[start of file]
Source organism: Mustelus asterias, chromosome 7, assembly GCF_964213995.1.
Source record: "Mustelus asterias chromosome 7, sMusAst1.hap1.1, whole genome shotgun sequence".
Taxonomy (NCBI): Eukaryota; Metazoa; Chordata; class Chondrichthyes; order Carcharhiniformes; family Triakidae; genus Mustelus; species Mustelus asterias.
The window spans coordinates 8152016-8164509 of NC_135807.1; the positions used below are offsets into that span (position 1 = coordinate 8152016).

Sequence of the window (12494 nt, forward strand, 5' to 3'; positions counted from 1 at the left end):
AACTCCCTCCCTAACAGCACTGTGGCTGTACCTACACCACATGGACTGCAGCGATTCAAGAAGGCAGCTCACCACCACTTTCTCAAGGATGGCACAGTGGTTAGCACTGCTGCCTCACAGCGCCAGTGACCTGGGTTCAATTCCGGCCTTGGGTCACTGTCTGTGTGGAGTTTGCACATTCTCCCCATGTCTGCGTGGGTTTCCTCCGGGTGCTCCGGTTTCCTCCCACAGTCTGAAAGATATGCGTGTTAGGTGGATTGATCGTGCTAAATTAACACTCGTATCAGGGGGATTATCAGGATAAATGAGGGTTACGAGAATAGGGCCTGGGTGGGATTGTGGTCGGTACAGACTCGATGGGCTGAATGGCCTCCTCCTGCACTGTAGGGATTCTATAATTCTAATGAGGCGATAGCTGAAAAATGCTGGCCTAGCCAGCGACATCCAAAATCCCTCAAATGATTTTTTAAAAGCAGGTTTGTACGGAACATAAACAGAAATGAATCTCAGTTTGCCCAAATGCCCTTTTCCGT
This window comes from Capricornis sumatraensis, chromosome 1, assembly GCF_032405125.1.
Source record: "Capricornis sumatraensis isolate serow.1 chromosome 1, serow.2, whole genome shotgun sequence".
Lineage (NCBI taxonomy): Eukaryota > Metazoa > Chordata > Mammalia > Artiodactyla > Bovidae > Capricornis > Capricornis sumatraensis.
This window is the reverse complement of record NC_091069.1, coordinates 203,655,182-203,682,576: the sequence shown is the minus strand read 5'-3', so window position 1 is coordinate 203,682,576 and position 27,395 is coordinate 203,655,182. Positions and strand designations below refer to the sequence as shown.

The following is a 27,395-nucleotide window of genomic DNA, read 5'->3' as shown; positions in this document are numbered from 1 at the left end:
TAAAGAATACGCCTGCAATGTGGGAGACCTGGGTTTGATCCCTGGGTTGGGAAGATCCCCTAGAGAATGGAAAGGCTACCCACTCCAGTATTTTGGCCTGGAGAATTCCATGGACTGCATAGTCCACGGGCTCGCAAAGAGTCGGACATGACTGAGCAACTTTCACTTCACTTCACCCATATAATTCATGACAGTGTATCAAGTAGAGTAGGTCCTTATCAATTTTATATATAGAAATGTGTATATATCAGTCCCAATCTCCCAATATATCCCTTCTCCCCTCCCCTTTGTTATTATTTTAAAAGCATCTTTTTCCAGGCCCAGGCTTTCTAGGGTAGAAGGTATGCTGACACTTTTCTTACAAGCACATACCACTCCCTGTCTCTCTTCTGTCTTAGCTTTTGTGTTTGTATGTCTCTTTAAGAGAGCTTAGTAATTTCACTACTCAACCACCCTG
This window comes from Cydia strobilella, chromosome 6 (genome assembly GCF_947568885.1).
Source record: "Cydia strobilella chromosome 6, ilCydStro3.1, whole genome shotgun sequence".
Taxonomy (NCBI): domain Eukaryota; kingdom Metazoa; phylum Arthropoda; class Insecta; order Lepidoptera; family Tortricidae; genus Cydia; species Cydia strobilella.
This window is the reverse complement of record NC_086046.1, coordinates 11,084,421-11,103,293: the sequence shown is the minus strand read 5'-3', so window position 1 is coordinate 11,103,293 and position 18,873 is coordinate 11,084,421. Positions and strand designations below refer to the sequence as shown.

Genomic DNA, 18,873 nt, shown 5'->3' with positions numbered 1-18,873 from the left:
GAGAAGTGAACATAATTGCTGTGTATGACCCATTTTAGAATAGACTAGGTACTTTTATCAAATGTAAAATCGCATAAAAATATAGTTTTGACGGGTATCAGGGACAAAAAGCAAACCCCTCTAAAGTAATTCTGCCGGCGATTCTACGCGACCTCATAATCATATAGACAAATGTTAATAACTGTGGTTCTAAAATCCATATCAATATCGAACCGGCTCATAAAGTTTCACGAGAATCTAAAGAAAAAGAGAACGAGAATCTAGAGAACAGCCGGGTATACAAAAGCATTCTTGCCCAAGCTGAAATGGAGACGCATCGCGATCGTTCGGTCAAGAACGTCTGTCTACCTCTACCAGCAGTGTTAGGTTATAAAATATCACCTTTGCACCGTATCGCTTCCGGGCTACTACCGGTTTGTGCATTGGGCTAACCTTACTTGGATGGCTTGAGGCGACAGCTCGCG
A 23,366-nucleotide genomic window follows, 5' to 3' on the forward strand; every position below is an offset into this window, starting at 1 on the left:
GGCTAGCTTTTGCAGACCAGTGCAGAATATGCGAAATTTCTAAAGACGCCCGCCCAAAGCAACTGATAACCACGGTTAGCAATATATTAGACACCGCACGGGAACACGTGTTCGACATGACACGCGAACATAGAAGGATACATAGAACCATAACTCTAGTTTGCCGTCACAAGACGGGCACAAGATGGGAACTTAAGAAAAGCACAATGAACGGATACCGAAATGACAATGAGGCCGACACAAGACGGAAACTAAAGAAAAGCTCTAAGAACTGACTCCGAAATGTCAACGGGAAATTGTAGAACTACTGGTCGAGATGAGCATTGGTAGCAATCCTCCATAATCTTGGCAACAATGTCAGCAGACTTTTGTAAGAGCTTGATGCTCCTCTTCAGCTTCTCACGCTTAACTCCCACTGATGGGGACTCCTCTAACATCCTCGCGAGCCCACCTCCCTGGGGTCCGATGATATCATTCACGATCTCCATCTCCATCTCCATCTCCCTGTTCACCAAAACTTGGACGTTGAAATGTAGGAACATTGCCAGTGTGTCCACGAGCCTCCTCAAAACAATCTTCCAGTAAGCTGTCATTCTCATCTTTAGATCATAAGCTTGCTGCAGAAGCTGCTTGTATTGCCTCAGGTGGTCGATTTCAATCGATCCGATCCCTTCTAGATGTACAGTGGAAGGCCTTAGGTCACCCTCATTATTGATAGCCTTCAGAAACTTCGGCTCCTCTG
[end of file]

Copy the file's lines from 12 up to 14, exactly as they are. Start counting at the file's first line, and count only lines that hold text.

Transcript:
TAAAGAATACGCCTGCAATGTGGGAGACCTGGGTTTGATCCCTGGGTTGGGAAGATCCCCTAGAGAATGGAAAGGCTACCCACTCCAGTATTTTGGCCTGGAGAATTCCATGGACTGCATAGTCCACGGGCTCGCAAAGAGTCGGACATGACTGAGCAACTTTCACTTCACTTCACCCATATAATTCATGACAGTGTATCAAGTAGAGTAGGTCCTTATCAATTTTATATATAGAAATGTGTATATATCAGTCCCAATCTCCCAATATATCCCTTCTCCCCTCCCCTTTGTTATTATTTTAAAAGCATCTTTTTCCAGGCCCAGGCTTTCTAGGGTAGAAGGTATGCTGACACTTTTCTTACAAGCACATACCACTCCCTGTCTCTCTTCTGTCTTAGCTTTTGTGTTTGTATGTCTCTTTAAGAGAGCTTAGTAATTTCACTACTCAACCACCCTG
This window comes from Cydia strobilella, chromosome 6 (genome assembly GCF_947568885.1).
Source record: "Cydia strobilella chromosome 6, ilCydStro3.1, whole genome shotgun sequence".